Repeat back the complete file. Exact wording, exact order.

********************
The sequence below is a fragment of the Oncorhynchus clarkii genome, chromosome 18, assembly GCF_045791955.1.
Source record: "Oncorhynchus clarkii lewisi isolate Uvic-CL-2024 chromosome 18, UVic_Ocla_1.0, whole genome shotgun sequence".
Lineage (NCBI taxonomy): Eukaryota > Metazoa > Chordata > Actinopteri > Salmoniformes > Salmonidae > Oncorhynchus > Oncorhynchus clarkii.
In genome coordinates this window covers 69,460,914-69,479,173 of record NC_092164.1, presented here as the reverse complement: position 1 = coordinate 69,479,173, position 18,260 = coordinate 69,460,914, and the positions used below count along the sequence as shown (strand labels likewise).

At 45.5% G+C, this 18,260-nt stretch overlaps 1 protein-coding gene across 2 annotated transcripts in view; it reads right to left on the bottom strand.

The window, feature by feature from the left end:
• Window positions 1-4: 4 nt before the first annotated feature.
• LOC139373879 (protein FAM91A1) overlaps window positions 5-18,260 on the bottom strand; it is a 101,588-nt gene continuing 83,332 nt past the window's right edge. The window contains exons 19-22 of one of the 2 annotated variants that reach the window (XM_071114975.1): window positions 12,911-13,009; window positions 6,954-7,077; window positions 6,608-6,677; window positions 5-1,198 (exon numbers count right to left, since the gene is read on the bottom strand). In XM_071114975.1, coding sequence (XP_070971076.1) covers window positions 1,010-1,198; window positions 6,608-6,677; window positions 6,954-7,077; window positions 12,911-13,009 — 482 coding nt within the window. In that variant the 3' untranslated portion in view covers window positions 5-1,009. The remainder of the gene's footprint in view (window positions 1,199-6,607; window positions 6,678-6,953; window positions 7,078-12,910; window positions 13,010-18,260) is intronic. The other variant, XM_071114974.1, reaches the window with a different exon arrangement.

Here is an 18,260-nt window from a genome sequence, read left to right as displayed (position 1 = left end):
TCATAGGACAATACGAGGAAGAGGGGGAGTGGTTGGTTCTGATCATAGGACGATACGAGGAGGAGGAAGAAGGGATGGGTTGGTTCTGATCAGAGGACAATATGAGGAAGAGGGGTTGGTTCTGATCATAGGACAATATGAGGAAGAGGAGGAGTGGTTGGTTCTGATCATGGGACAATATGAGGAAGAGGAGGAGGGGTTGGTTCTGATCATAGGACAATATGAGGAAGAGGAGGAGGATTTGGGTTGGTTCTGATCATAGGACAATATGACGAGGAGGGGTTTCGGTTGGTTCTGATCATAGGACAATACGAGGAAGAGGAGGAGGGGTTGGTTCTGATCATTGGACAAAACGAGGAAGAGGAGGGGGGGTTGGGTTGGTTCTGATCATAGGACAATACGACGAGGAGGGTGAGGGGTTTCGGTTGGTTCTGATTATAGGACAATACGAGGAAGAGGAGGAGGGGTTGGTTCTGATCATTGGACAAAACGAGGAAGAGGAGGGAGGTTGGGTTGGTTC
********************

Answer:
The sequence below is a fragment of the Oncorhynchus clarkii genome, chromosome 18, assembly GCF_045791955.1.
Source record: "Oncorhynchus clarkii lewisi isolate Uvic-CL-2024 chromosome 18, UVic_Ocla_1.0, whole genome shotgun sequence".
Lineage (NCBI taxonomy): Eukaryota > Metazoa > Chordata > Actinopteri > Salmoniformes > Salmonidae > Oncorhynchus > Oncorhynchus clarkii.
In genome coordinates this window covers 69,460,914-69,479,173 of record NC_092164.1, presented here as the reverse complement: position 1 = coordinate 69,479,173, position 18,260 = coordinate 69,460,914, and the positions used below count along the sequence as shown (strand labels likewise).

At 45.5% G+C, this 18,260-nt stretch overlaps 1 protein-coding gene across 2 annotated transcripts in view; it reads right to left on the bottom strand.

The window, feature by feature from the left end:
• Window positions 1-4: 4 nt before the first annotated feature.
• LOC139373879 (protein FAM91A1) overlaps window positions 5-18,260 on the bottom strand; it is a 101,588-nt gene continuing 83,332 nt past the window's right edge. The window contains exons 19-22 of one of the 2 annotated variants that reach the window (XM_071114975.1): window positions 12,911-13,009; window positions 6,954-7,077; window positions 6,608-6,677; window positions 5-1,198 (exon numbers count right to left, since the gene is read on the bottom strand). In XM_071114975.1, coding sequence (XP_070971076.1) covers window positions 1,010-1,198; window positions 6,608-6,677; window positions 6,954-7,077; window positions 12,911-13,009 — 482 coding nt within the window. In that variant the 3' untranslated portion in view covers window positions 5-1,009. The remainder of the gene's footprint in view (window positions 1,199-6,607; window positions 6,678-6,953; window positions 7,078-12,910; window positions 13,010-18,260) is intronic. The other variant, XM_071114974.1, reaches the window with a different exon arrangement.

Here is an 18,260-nt window from a genome sequence, read left to right as displayed (position 1 = left end):
TCATAGGACAATACGAGGAAGAGGGGGAGTGGTTGGTTCTGATCATAGGACGATACGAGGAGGAGGAAGAAGGGATGGGTTGGTTCTGATCAGAGGACAATATGAGGAAGAGGGGTTGGTTCTGATCATAGGACAATATGAGGAAGAGGAGGAGTGGTTGGTTCTGATCATGGGACAATATGAGGAAGAGGAGGAGGGGTTGGTTCTGATCATAGGACAATATGAGGAAGAGGAGGAGGATTTGGGTTGGTTCTGATCATAGGACAATATGACGAGGAGGGGTTTCGGTTGGTTCTGATCATAGGACAATACGAGGAAGAGGAGGAGGGGTTGGTTCTGATCATTGGACAAAACGAGGAAGAGGAGGGGGGGTTGGGTTGGTTCTGATCATAGGACAATACGACGAGGAGGGTGAGGGGTTTCGGTTGGTTCTGATTATAGGACAATACGAGGAAGAGGAGGAGGGGTTGGTTCTGATCATTGGACAAAACGAGGAAGAGGAGGGAGGTTGGGTTGGTTC